Intermediate Isophane insulin suspension and NPH (Humulin N, Novolin N) 4-6 hr 12-16 hr Meal coverage (lunch) if taken in the morning More active early in the dosage or can linger longer than anticipated—either can cause hypoglycemia
Insulin zinc suspension (Lente, Humulin L, Novolin L) 4-8 hr 24 hr Basal, between meals Requires snacks to cover extended peaks before or after lunch, both in young children

Very long-acting Insulin zinc suspension (Ultralente) None 16-36 hr Basal, between meals Can be used once a day, but dosage is often split
Insulin glargine (Lantus) None 24 hr Basal Once-a-day injection; cannot be mixed with other insulins; soluble until injected; new—not as much data on reliability

*Generic names are given first with some available brand names in parentheses.

NPH=neutral protamine hagedorn

A typical intensive schedule of injections would be a mixture of either NPH or Lente with lispro before breakfast, lispro alone at dinner, and either NPH or intermediate insulin zinc suspension at bedtime.

Testing is done before meals and at bedtime regardless of the type of insulin used. To establish the dose (given by injection or by pump) for long-acting insulin plus lispro for meals, the patient also tests blood glucose 2 hours after each meal for 3 to 4 weeks. Careful record keeping will determine if assumptions are correct and which doses work best.

Proper use of an insulin pump, with its adjustable "basal" rates for differing sensitivities to insulin, should offer even more protection against nocturnal hypoglycemia. Pumps are about the size of pagers and are worn on the belt of regular clothing or in a sports pack. In the past, pump use in sports was very complicated, but some current models can be worn even while swimming if placed in a waterproof pack. The infusion set is a soft plastic catheter that remains in the skin for up to 2 days, attached to the pump by a flexible plastic tube.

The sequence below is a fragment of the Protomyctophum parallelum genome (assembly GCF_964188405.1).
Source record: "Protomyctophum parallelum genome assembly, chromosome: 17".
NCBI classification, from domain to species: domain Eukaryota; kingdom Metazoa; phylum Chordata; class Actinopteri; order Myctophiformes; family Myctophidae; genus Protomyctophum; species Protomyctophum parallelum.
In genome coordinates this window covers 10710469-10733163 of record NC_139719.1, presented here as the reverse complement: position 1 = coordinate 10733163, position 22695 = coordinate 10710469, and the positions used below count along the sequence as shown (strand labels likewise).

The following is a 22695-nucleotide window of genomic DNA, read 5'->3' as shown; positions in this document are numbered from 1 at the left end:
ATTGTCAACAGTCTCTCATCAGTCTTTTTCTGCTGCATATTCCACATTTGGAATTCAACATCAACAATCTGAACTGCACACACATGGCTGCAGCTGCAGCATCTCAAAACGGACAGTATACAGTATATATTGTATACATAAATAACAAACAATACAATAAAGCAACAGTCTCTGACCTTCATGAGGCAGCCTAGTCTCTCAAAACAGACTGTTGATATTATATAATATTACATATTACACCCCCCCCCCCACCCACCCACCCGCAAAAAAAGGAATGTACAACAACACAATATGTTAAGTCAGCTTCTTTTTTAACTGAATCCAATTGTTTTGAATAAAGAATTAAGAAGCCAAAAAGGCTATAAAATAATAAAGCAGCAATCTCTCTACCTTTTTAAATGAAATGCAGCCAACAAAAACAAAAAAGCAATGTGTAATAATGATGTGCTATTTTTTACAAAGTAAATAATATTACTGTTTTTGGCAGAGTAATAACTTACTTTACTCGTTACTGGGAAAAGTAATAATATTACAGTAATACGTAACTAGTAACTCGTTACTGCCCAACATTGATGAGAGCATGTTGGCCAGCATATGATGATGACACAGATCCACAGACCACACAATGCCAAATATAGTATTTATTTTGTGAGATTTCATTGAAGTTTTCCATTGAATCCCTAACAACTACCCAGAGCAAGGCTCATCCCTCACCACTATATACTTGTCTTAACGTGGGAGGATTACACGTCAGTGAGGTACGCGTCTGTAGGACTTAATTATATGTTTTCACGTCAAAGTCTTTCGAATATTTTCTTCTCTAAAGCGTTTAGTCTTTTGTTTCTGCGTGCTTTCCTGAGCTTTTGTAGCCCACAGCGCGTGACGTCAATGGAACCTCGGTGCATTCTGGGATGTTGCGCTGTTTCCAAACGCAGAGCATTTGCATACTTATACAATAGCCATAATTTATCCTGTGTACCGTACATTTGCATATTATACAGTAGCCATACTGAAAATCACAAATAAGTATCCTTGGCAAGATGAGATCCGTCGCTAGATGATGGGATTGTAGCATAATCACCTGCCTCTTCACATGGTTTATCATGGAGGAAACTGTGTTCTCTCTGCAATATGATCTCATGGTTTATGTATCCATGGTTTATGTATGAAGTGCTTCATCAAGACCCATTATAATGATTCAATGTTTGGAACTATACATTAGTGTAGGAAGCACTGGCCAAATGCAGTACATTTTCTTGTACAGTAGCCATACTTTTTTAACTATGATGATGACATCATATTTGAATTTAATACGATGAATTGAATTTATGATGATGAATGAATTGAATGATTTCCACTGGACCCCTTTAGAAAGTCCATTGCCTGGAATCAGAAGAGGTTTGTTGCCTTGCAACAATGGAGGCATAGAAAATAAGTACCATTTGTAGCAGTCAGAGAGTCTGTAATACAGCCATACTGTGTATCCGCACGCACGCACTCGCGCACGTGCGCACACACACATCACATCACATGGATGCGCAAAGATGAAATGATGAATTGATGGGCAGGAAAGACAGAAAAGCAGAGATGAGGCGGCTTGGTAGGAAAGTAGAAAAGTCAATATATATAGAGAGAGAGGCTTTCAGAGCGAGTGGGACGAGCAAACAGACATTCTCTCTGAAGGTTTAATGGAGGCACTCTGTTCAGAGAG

For collision sports and those in which the athlete experiences extreme degrees of flexing, twisting, and contact near the area of skin where the infusion set is attached, it may be necessary to inject subcutaneous insulin and detach the pump during the activity. The infusion set remains in place. The amount of insulin injected should initially be the same number of units the pump would have delivered over the time it is to be replaced. Adjustments to the dosage are then made until the blood glucose level remains in a suitable range.

In addition to preventing hypoglycemia during and after exercise, it is also necessary for the athlete with diabetes to monitor blood glucose prior to exercising to avoid precipitating hyperglycemia and ketoacidosis. These may occur if exercise is done in the absence of adequate insulin.

Signs of hypoglycemia include apparent loss of concentration and focus, shaking or shivering, and loss of consciousness. A designated person must be available at all practices and competitions to look for signs of hypoglycemia, check athletes for hypoglycemia in case there is any question of it, and help manage hypoglycemia when athletes are unable to treat themselves. This person should know how to administer rapidly absorbed forms of glucose to conscious athletes and glucagon when athletes are unable to safely swallow glucose. In cases of hypoglycemia with carbohydrate depletion, glucagon is less effective. Plans for intravenous fluids containing glucose may be needed as well. Many hospitals have diabetes educators who provide training classes, and family members involved in day-to-day care are also knowledgeable.